The expression is certainly American, turning up at various times in the south and west of the country... In the negative it meant something hadn’t yet been made fully ready — a football coach commented on one of his young players in the Charleston Gazette in 1972 that “He has a long way to go. He hasn’t been saucered and blown yet.”..
The idea goes back a long way, of course, much further than the expression itself. A squib appeared in a British newspaper two centuries ago, in which a Frenchman asked a friend to advise on the correctness of his manners at dinner:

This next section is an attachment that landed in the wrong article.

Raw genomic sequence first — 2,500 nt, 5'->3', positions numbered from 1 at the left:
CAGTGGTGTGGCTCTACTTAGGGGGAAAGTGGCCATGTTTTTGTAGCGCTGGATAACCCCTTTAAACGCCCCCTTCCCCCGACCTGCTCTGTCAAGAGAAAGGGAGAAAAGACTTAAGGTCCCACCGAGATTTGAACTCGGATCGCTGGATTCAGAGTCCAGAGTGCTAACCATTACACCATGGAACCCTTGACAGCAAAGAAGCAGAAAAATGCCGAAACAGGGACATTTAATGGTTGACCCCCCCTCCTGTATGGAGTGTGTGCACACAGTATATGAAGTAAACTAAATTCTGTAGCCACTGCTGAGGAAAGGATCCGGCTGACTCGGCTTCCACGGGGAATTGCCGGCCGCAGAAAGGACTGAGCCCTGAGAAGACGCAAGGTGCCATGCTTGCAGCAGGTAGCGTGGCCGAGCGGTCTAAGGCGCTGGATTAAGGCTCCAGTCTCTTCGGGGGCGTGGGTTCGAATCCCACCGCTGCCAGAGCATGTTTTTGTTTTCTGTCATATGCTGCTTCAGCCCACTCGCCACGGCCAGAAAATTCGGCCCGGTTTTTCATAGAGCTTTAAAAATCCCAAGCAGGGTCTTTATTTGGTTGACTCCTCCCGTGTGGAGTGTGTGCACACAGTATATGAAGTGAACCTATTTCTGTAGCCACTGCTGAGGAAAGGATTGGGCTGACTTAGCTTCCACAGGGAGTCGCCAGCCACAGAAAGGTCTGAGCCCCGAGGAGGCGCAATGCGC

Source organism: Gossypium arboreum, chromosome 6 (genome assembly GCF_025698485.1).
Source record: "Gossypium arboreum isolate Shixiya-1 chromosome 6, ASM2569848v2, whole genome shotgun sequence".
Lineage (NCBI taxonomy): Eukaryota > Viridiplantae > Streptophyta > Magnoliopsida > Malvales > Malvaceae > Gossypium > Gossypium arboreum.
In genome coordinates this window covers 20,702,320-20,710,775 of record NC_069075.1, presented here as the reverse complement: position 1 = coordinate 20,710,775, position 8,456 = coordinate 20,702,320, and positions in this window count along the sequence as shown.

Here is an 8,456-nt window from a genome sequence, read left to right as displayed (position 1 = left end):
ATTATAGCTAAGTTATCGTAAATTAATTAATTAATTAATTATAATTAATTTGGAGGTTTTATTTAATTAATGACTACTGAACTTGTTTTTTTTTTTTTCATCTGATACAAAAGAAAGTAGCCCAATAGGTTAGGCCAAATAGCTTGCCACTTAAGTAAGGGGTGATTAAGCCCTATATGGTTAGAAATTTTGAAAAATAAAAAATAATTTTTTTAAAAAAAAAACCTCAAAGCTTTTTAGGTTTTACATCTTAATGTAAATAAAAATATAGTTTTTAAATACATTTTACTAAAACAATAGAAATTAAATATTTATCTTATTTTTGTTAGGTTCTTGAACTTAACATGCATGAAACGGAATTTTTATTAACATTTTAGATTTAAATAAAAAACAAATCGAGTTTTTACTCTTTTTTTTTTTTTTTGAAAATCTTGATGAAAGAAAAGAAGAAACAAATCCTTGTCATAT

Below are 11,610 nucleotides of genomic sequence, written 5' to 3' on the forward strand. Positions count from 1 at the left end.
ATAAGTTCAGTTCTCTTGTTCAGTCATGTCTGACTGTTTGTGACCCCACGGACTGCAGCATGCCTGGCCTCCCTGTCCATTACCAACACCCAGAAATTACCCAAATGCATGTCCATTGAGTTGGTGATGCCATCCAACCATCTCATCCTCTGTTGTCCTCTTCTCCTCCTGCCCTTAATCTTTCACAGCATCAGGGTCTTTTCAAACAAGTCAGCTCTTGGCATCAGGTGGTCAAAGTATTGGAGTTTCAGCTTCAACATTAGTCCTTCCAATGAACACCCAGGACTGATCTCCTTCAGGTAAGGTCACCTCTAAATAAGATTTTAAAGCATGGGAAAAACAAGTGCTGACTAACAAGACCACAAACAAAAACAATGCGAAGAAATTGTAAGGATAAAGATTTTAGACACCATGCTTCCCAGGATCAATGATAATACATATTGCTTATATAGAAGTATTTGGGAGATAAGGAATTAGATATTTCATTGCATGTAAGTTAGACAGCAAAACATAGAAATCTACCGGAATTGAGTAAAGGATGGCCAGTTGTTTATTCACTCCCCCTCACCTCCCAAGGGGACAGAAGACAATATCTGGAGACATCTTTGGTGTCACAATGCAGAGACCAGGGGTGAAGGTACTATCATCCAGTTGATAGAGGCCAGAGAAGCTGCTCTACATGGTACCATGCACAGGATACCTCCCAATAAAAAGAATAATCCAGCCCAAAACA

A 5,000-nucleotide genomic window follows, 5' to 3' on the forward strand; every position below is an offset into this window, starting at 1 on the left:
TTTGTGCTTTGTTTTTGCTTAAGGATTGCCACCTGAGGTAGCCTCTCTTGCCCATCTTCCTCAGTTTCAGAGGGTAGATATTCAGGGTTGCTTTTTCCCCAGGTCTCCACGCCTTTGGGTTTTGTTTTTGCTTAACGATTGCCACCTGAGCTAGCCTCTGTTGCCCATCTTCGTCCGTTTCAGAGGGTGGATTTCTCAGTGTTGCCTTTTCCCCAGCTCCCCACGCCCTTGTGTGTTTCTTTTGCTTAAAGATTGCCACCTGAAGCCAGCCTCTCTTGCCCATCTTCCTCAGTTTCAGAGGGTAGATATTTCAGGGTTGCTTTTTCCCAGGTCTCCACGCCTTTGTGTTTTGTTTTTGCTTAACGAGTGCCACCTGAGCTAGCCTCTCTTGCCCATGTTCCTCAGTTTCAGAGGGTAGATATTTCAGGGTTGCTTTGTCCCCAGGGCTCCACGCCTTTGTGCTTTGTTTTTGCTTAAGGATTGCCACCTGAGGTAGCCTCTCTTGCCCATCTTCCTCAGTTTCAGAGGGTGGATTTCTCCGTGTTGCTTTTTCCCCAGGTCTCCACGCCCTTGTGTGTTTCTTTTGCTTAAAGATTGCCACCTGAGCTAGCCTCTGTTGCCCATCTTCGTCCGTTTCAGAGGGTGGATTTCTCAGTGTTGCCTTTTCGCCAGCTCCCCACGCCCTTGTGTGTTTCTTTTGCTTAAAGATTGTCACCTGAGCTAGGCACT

“And the coffee?” “There I am certain I was right; it was boiling hot, and I poured it in small portions into my saucer.” “Which was what no one else did; every body takes his coffee in his cup, and never in his saucer.” The Courier (Middlesex), 21 Mar. 1826.
The link concludes with an (?)apocryphal story about George Washington saying "“we pour our legislation into the Senatorial saucer to cool it.”